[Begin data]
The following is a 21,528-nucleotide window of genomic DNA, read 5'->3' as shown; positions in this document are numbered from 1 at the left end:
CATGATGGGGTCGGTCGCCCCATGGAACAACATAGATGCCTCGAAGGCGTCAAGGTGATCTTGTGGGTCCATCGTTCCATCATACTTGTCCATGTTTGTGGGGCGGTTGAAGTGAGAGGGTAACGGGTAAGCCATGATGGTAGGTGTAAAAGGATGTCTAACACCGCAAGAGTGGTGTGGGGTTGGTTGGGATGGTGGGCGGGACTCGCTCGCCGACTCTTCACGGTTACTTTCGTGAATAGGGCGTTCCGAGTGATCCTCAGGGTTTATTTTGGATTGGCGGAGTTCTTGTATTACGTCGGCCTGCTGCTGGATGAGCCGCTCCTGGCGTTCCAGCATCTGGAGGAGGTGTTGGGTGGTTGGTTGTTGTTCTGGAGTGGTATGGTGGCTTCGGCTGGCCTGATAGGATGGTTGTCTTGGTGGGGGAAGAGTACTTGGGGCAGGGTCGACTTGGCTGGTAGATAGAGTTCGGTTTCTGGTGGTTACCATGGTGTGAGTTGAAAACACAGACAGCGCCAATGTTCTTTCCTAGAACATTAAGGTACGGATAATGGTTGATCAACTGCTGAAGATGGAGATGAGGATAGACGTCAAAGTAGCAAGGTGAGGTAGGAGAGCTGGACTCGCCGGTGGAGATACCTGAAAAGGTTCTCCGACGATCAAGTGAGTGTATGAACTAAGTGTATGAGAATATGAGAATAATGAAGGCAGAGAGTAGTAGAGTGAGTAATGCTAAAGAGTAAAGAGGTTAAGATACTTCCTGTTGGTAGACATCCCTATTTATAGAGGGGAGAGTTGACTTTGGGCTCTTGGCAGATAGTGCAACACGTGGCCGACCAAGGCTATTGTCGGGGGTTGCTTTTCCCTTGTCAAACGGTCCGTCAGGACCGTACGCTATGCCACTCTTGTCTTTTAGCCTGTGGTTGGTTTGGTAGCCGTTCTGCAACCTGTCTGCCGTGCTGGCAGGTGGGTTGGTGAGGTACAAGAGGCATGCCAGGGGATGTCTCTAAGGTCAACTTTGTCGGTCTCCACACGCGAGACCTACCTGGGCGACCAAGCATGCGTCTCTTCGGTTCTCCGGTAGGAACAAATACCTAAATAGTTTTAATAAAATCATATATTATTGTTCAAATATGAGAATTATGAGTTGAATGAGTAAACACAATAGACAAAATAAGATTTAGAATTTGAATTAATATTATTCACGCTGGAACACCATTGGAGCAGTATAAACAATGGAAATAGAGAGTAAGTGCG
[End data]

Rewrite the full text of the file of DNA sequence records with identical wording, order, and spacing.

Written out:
The following is a 21,528-nucleotide window of genomic DNA, read 5'->3' as shown; positions in this document are numbered from 1 at the left end:
CATGATGGGGTCGGTCGCCCCATGGAACAACATAGATGCCTCGAAGGCGTCAAGGTGATCTTGTGGGTCCATCGTTCCATCATACTTGTCCATGTTTGTGGGGCGGTTGAAGTGAGAGGGTAACGGGTAAGCCATGATGGTAGGTGTAAAAGGATGTCTAACACCGCAAGAGTGGTGTGGGGTTGGTTGGGATGGTGGGCGGGACTCGCTCGCCGACTCTTCACGGTTACTTTCGTGAATAGGGCGTTCCGAGTGATCCTCAGGGTTTATTTTGGATTGGCGGAGTTCTTGTATTACGTCGGCCTGCTGCTGGATGAGCCGCTCCTGGCGTTCCAGCATCTGGAGGAGGTGTTGGGTGGTTGGTTGTTGTTCTGGAGTGGTATGGTGGCTTCGGCTGGCCTGATAGGATGGTTGTCTTGGTGGGGGAAGAGTACTTGGGGCAGGGTCGACTTGGCTGGTAGATAGAGTTCGGTTTCTGGTGGTTACCATGGTGTGAGTTGAAAACACAGACAGCGCCAATGTTCTTTCCTAGAACATTAAGGTACGGATAATGGTTGATCAACTGCTGAAGATGGAGATGAGGATAGACGTCAAAGTAGCAAGGTGAGGTAGGAGAGCTGGACTCGCCGGTGGAGATACCTGAAAAGGTTCTCCGACGATCAAGTGAGTGTATGAACTAAGTGTATGAGAATATGAGAATAATGAAGGCAGAGAGTAGTAGAGTGAGTAATGCTAAAGAGTAAAGAGGTTAAGATACTTCCTGTTGGTAGACATCCCTATTTATAGAGGGGAGAGTTGACTTTGGGCTCTTGGCAGATAGTGCAACACGTGGCCGACCAAGGCTATTGTCGGGGGTTGCTTTTCCCTTGTCAAACGGTCCGTCAGGACCGTACGCTATGCCACTCTTGTCTTTTAGCCTGTGGTTGGTTTGGTAGCCGTTCTGCAACCTGTCTGCCGTGCTGGCAGGTGGGTTGGTGAGGTACAAGAGGCATGCCAGGGGATGTCTCTAAGGTCAACTTTGTCGGTCTCCACACGCGAGACCTACCTGGGCGACCAAGCATGCGTCTCTTCGGTTCTCCGGTAGGAACAAATACCTAAATAGTTTTAATAAAATCATATATTATTGTTCAAATATGAGAATTATGAGTTGAATGAGTAAACACAATAGACAAAATAAGATTTAGAATTTGAATTAATATTATTCACGCTGGAACACCATTGGAGCAGTATAAACAATGGAAATAGAGAGTAAGTGCG